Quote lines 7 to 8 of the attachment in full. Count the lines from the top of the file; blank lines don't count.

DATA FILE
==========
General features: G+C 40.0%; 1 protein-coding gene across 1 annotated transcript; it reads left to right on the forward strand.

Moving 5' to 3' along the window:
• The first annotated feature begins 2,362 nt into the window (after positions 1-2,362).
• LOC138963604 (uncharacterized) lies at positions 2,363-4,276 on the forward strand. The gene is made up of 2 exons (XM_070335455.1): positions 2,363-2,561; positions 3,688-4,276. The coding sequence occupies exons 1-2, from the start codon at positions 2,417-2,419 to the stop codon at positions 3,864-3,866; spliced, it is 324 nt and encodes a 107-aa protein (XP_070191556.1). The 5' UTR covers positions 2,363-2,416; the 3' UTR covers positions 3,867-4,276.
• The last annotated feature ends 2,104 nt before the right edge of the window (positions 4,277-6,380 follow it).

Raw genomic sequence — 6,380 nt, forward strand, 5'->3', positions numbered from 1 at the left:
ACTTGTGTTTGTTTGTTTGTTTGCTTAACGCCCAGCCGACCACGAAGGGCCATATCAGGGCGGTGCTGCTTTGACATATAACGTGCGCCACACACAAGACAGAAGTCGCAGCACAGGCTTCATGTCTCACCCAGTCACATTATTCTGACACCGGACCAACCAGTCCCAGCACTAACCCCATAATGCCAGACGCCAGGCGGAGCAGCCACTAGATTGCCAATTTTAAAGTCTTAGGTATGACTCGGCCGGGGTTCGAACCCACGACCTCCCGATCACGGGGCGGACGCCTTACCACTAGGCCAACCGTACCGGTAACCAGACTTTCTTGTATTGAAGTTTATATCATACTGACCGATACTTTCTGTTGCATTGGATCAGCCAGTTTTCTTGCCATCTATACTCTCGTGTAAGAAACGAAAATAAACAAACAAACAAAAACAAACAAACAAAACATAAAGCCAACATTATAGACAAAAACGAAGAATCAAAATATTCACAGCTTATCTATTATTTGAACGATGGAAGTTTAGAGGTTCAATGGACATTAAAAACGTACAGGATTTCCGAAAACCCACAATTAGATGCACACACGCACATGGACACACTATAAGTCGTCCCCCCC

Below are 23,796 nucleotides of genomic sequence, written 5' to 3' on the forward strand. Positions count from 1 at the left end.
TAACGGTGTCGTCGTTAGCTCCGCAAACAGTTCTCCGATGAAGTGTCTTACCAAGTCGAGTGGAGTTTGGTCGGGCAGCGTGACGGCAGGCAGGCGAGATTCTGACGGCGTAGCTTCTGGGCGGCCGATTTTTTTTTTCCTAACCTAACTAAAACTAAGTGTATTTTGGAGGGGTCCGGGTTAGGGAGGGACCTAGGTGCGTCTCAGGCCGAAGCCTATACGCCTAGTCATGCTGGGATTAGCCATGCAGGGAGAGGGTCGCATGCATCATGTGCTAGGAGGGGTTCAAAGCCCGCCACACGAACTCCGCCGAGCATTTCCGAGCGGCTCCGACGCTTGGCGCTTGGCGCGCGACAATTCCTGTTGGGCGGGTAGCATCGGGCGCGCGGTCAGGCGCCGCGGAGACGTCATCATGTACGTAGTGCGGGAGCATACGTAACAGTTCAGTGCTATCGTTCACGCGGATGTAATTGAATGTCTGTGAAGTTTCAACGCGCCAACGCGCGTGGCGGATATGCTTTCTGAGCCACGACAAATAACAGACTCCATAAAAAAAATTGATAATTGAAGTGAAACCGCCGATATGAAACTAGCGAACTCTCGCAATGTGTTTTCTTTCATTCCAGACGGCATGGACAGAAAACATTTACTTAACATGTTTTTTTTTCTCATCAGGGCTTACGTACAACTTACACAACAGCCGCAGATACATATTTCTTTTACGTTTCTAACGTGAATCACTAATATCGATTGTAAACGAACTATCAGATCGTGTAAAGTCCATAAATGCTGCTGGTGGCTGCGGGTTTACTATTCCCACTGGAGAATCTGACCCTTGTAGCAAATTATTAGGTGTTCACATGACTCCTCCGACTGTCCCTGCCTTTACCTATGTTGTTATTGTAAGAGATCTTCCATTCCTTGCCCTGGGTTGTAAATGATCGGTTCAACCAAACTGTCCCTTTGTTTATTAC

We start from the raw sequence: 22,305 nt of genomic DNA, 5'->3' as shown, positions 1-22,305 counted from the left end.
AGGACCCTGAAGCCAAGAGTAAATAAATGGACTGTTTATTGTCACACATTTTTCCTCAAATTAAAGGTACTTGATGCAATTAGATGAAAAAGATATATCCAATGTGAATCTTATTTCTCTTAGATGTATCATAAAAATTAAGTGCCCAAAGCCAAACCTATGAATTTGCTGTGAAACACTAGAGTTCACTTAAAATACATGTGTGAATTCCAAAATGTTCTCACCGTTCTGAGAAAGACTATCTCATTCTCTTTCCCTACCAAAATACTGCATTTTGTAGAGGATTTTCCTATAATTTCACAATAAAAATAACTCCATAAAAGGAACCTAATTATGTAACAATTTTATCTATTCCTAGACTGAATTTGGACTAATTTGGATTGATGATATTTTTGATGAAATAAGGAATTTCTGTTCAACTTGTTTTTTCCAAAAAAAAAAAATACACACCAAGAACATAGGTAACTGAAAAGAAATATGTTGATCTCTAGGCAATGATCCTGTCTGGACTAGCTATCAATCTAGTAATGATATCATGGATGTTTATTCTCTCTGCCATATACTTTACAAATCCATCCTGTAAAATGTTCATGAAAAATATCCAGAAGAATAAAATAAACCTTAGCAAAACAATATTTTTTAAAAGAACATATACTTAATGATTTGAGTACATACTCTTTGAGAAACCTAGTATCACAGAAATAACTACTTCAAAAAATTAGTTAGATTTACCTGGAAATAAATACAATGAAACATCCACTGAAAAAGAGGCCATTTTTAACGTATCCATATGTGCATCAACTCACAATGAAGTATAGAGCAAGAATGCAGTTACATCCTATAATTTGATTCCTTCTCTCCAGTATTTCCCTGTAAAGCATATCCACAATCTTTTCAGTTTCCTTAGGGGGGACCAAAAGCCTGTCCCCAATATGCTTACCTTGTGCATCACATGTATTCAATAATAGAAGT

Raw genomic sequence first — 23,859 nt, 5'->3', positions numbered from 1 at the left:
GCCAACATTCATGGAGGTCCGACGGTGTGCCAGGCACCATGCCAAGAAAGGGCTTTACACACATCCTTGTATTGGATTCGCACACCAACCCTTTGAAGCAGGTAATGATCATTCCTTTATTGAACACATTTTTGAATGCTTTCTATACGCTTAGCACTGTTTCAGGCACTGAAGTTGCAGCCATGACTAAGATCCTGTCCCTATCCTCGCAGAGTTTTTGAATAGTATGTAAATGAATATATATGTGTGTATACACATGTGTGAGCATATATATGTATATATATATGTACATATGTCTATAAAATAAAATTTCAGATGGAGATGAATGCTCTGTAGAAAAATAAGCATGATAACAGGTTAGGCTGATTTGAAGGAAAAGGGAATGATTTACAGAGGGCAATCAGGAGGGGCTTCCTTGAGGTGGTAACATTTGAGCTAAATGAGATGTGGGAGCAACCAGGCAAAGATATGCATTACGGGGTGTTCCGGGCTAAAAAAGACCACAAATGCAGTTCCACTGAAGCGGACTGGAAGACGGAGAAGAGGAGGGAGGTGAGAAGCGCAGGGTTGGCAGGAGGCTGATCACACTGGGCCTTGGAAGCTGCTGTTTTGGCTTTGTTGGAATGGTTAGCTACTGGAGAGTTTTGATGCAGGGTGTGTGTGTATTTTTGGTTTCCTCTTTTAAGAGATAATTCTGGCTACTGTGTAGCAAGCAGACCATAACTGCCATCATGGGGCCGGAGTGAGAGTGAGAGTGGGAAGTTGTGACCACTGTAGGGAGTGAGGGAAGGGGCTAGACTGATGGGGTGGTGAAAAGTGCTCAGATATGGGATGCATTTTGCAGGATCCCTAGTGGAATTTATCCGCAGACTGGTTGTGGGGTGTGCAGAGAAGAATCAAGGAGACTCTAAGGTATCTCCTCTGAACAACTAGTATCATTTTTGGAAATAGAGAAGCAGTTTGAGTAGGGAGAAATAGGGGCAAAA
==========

ACTTGTGTTTGTTTGTTTGTTTGCTTAACGCCCAGCCGACCACGAAGGGCCATATCAGGGCGGTGCTGCTTTGACATATAACGTGCGCCACACACAAGACAGAAGTCGCAGCACAGGCTTCATGTCTCACCCAGTCACATTATTCTGACACCGGACCAACCAGTCCCAGCACTAACCCCATAATGCCAGACGCCAGGCGGAGCAGCCACTAGATTGCCAATTTTAAAGTCTTAGGTATGACTCGGCCGGGGTTCGAACCCACGACCTCCCGATCACGGGGCGGACGCCTTACCACTAGGCCAACCGTACCGGTAACCAGACTTTCTTGTATTGAAGTTTATATCATACTGACCGATACTTTCTGTTGCATTGGATCAGCCAGTTTTCTTGCCATCTATACTCTCGTGTAAGAAACGAAAATAAACAAACAAACAAAAACAAACAAACAAAACATAAAGCCAACATTATAGACAAAAACGAAGAATCAAAATATTCACAGCTTATCTATTATTTGAACGATGGAAGTTTAGAGGTTCAATGGACATTAAAAACGTACAGGATTTCCGAAAACCCACAATTAGATGCACACACGCACATGGACACACTATAAGTCGTCCCCCCC

Below are 23,796 nucleotides of genomic sequence, written 5' to 3' on the forward strand. Positions count from 1 at the left end.